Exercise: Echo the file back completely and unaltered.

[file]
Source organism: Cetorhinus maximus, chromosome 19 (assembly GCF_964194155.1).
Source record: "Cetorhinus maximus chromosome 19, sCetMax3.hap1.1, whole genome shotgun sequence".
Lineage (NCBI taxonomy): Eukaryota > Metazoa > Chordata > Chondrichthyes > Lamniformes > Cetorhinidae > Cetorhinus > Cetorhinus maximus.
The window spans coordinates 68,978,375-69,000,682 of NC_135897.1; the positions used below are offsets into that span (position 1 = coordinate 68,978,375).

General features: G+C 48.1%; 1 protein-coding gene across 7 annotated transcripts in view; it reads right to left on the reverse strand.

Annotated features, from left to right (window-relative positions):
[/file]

Source organism: Cetorhinus maximus, chromosome 19 (assembly GCF_964194155.1).
Source record: "Cetorhinus maximus chromosome 19, sCetMax3.hap1.1, whole genome shotgun sequence".
Lineage (NCBI taxonomy): Eukaryota > Metazoa > Chordata > Chondrichthyes > Lamniformes > Cetorhinidae > Cetorhinus > Cetorhinus maximus.
The window spans coordinates 68,978,375-69,000,682 of NC_135897.1; the positions used below are offsets into that span (position 1 = coordinate 68,978,375).

General features: G+C 48.1%; 1 protein-coding gene across 7 annotated transcripts in view; it reads right to left on the reverse strand.

Annotated features, from left to right (window-relative positions):